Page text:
The issue at hand is that Britain is responsible for a mere 1% of global carbon emissions, so that even if we achieved Net Zero tomorrow, nothing will change in terms of arresting climate change. China’s increase in coal production this autumn alone is already greater than Britain’s total carbon emissions: halting this process is, in the real world, almost entirely out of our hands. 

But if we can’t change what is about to happen, we can at least prepare for it. If you read the Climate Change Commission’s risk assessment for the rest of the century, it assumes that Britain’s temperature will rise by two degrees by 2100, in the worst scenario as much as four degrees. Such an outcome will be disastrous for much of the world’s population, and I am not dismissing the gravity of the situation for billions of guiltless people.

But I live in Britain, and for Britain having a similar climate to central France will not be the end of the world — but we should start planning for it now. Just as no-one now starves their families in solidarity with the hungry of the Global South, it is absurd and irresponsible to not plan a resilient and comfortable near future for our own country out of fatalism or an inchoate sense of global solidarity.

A rise of two degrees will return Britain to its climate during the Roman Warm Period, when an admittedly lower level of civilisation functioned perfectly well. The risk assessment highlights the risk of flooding in low-lying areas, the risk of drought in summer, and the risks of disruption to international trade. But its observations are all, with sufficient planning and adaptation, perfectly manageable. It even observes that there are opportunities as well as risks, and promotes a vast expansion of vineyards on British soil, which with appropriate planning could become a £50 million annual industry. In just such a way, if the British government cannot change what is about to happen, it can at least start shaping the inevitable near future in ways that are beneficial for this country. And by doing so, and by being seen to act as if they believe what they claim to believe, the Government is far more likely to convince people about the inevitability of climate change.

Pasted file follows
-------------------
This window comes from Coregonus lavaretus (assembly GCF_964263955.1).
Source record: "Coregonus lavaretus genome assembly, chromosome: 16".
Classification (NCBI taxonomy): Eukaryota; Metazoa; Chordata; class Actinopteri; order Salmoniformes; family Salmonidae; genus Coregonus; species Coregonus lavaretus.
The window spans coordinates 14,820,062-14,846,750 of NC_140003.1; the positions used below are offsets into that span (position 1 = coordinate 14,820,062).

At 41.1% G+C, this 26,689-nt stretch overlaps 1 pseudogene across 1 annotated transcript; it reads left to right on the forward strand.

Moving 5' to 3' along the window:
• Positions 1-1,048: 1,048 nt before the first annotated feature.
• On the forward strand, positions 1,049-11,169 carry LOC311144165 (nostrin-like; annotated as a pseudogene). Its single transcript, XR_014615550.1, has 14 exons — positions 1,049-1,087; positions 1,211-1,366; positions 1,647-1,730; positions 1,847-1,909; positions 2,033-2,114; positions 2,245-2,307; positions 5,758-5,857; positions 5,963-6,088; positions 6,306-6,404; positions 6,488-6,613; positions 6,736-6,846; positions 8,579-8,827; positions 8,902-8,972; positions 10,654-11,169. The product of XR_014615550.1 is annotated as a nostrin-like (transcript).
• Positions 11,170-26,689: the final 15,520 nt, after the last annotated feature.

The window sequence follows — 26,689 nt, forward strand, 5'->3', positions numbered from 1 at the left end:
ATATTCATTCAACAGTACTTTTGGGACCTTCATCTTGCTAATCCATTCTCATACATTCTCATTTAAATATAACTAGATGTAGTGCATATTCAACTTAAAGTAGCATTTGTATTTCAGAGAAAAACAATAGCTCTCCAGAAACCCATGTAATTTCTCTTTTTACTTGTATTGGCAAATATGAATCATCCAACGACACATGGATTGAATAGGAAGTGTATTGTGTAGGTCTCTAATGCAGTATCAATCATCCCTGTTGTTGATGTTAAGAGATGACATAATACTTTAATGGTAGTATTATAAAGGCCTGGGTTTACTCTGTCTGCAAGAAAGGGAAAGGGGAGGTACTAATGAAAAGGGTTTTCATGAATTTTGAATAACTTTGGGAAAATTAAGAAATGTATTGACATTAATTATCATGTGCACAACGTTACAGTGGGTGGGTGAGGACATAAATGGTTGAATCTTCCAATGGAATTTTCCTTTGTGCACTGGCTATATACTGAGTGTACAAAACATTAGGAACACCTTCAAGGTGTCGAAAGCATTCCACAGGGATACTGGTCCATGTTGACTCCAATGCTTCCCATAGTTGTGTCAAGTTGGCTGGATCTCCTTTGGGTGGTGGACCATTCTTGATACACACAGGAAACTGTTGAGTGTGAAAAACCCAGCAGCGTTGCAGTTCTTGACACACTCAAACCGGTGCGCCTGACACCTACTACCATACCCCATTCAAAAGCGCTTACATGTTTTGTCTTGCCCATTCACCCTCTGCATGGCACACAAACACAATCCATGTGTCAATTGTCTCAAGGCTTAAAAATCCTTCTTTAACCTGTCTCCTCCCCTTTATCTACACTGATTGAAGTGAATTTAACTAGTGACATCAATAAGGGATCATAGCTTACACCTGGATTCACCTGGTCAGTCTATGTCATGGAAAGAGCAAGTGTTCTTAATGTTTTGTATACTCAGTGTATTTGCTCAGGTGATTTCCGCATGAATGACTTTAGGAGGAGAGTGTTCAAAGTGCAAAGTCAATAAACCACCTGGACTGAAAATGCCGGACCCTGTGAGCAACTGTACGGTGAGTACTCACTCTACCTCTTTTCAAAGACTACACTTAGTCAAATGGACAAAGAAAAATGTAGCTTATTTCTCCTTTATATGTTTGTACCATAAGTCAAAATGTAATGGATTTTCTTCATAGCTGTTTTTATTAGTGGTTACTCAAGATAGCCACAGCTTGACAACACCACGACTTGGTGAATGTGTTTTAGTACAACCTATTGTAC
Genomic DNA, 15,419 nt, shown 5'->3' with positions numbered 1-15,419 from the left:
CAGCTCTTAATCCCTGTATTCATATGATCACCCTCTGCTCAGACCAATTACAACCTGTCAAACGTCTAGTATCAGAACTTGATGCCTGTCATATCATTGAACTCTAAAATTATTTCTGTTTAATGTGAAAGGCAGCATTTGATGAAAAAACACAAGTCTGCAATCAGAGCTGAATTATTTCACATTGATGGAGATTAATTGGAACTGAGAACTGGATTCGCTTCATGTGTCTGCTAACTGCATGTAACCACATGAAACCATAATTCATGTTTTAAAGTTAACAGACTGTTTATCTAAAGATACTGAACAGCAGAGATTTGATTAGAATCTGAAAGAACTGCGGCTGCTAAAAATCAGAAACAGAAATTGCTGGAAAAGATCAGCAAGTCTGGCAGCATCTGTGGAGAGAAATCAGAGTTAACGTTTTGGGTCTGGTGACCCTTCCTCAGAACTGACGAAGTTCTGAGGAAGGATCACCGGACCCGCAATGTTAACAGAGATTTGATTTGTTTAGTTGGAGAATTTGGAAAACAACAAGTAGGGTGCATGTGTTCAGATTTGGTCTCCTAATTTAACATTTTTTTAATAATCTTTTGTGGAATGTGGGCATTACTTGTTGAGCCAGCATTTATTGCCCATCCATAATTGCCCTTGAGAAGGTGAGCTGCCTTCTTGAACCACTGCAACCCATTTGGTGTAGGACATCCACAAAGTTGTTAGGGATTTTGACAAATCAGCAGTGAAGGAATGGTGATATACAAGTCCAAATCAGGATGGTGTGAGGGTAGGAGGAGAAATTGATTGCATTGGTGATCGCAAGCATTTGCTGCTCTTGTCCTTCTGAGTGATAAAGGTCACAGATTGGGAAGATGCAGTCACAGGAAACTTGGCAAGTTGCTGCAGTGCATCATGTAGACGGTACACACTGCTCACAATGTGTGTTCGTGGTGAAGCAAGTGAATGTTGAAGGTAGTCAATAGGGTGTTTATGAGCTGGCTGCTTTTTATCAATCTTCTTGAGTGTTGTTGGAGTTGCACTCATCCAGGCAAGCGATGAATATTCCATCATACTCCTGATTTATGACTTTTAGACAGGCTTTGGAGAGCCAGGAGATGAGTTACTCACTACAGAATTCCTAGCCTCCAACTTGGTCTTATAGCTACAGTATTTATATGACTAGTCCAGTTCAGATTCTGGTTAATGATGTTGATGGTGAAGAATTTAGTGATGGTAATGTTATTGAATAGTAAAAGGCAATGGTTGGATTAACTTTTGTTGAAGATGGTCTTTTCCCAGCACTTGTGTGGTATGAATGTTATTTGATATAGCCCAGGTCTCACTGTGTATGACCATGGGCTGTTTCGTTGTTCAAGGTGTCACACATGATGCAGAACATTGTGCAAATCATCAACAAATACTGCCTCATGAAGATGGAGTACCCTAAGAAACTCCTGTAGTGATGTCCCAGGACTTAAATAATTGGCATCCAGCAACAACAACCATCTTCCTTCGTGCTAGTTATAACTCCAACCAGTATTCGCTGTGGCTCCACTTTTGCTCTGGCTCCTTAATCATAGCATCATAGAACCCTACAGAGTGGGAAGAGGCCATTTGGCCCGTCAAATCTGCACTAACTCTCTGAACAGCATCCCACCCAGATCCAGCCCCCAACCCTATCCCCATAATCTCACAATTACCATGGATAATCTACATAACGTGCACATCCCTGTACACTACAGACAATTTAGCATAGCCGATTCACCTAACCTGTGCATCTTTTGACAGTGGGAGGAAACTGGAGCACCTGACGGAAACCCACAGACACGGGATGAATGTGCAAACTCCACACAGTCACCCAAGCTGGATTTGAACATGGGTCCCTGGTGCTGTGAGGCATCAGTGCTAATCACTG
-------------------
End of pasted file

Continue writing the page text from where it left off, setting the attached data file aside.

To understand why, consider the early days of the Covid crisis. When governments and newspapers were dismissing the severity of the coming pandemic, I was convinced to take it seriously by witnessing friends stockpiling masks (while we were being assured they were useless and even harmful) and laying in stores of food and other essential goods in case of trade disruption. Seeing people whose opinions you respect take a potential crisis seriously, and planning how to navigate the changed world that comes with it, is a convincing signal that you should take action yourself. It means far more than hearing the government warn about doom on the horizon and then doing absolutely nothing — like closing the borders — to mitigate against it. Deeds are convincing in a way words are not.